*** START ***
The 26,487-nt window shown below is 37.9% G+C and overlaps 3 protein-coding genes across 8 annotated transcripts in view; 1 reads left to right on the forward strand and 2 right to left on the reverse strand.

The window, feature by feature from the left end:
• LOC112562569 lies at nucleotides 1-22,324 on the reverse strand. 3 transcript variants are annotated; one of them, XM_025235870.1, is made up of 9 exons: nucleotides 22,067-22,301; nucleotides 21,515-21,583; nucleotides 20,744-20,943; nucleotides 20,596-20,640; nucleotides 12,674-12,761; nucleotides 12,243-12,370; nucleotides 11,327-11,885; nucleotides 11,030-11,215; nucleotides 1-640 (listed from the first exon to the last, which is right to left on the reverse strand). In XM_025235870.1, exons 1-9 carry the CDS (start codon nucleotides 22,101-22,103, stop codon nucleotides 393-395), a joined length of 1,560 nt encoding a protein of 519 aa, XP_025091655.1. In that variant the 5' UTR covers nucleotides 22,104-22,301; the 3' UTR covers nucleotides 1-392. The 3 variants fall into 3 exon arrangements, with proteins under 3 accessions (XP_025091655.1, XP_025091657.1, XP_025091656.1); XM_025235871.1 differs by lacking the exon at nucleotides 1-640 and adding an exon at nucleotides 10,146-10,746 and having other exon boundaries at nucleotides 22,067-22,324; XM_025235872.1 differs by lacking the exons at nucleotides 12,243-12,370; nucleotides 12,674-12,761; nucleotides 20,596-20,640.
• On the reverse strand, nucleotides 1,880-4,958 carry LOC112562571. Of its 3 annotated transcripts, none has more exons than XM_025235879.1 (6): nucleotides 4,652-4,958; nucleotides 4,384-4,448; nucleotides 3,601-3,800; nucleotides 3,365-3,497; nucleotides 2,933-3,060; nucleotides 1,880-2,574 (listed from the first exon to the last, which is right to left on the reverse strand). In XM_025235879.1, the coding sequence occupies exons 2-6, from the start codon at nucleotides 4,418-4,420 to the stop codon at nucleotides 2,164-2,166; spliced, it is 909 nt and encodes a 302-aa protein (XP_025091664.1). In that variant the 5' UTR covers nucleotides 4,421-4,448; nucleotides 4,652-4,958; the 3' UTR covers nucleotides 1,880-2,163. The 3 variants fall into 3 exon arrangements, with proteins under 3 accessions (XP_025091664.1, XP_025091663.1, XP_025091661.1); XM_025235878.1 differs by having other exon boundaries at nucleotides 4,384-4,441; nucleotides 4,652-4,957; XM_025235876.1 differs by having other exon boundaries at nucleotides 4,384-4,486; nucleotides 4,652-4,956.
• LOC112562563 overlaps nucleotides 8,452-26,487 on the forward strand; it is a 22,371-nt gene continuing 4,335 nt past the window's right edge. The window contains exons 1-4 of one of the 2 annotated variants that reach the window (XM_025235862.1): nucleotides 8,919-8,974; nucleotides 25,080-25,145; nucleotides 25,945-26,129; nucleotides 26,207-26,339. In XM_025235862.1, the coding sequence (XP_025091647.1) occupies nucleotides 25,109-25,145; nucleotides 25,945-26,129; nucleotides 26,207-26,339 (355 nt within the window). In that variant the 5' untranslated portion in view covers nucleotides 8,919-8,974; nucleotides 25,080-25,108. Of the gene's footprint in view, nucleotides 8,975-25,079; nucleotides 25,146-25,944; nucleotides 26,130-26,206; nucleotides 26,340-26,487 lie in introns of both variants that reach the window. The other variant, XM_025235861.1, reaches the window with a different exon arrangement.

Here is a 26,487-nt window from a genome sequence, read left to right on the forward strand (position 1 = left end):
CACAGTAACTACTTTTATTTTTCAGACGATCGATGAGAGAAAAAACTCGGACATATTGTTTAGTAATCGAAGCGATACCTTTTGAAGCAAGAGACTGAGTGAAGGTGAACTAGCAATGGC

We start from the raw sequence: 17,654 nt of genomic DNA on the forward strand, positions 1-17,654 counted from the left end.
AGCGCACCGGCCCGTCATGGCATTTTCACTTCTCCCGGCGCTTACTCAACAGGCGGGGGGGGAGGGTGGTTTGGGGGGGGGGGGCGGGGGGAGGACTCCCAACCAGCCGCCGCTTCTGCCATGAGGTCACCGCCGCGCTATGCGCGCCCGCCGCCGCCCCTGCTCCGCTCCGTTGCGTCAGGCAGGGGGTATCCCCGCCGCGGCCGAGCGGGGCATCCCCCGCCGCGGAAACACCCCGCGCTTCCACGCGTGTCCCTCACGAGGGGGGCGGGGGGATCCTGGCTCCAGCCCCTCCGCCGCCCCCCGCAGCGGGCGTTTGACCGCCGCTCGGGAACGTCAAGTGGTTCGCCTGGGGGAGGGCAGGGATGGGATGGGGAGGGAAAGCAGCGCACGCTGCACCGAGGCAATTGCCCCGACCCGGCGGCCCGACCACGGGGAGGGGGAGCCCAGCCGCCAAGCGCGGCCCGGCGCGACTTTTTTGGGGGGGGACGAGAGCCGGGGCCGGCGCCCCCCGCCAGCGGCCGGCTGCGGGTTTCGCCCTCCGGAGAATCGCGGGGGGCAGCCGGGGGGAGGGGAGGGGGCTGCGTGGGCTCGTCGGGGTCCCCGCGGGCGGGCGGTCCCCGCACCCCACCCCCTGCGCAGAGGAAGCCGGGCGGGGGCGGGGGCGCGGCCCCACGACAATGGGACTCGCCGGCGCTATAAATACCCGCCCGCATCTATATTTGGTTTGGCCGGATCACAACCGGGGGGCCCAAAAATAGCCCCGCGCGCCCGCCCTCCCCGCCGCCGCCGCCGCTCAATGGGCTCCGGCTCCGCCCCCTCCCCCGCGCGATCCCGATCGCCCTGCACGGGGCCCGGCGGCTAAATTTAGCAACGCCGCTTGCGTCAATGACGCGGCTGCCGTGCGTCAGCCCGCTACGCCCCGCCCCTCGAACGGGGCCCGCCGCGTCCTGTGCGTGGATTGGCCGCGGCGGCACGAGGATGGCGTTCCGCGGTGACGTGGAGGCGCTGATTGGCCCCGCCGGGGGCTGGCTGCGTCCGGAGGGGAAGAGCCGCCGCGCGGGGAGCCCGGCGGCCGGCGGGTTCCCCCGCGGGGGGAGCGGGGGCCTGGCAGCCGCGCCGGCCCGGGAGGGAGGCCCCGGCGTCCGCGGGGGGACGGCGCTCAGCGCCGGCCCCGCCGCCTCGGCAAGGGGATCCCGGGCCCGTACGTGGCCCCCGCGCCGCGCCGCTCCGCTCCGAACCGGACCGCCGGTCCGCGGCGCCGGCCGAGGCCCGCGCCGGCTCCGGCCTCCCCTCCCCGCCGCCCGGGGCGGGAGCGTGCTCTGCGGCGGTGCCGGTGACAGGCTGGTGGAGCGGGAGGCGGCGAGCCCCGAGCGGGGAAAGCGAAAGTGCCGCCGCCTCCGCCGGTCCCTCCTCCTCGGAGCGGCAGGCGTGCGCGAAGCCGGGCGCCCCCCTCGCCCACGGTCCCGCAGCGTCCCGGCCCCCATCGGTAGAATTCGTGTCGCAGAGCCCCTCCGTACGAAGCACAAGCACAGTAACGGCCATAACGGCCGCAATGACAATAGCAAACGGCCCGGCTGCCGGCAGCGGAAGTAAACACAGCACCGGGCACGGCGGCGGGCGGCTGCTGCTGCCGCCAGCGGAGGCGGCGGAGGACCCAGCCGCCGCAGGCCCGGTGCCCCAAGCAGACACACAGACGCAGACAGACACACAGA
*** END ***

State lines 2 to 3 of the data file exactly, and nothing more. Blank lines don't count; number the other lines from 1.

The window, feature by feature from the left end:
• LOC112562569 lies at nucleotides 1-22,324 on the reverse strand. 3 transcript variants are annotated; one of them, XM_025235870.1, is made up of 9 exons: nucleotides 22,067-22,301; nucleotides 21,515-21,583; nucleotides 20,744-20,943; nucleotides 20,596-20,640; nucleotides 12,674-12,761; nucleotides 12,243-12,370; nucleotides 11,327-11,885; nucleotides 11,030-11,215; nucleotides 1-640 (listed from the first exon to the last, which is right to left on the reverse strand). In XM_025235870.1, exons 1-9 carry the CDS (start codon nucleotides 22,101-22,103, stop codon nucleotides 393-395), a joined length of 1,560 nt encoding a protein of 519 aa, XP_025091655.1. In that variant the 5' UTR covers nucleotides 22,104-22,301; the 3' UTR covers nucleotides 1-392. The 3 variants fall into 3 exon arrangements, with proteins under 3 accessions (XP_025091655.1, XP_025091657.1, XP_025091656.1); XM_025235871.1 differs by lacking the exon at nucleotides 1-640 and adding an exon at nucleotides 10,146-10,746 and having other exon boundaries at nucleotides 22,067-22,324; XM_025235872.1 differs by lacking the exons at nucleotides 12,243-12,370; nucleotides 12,674-12,761; nucleotides 20,596-20,640.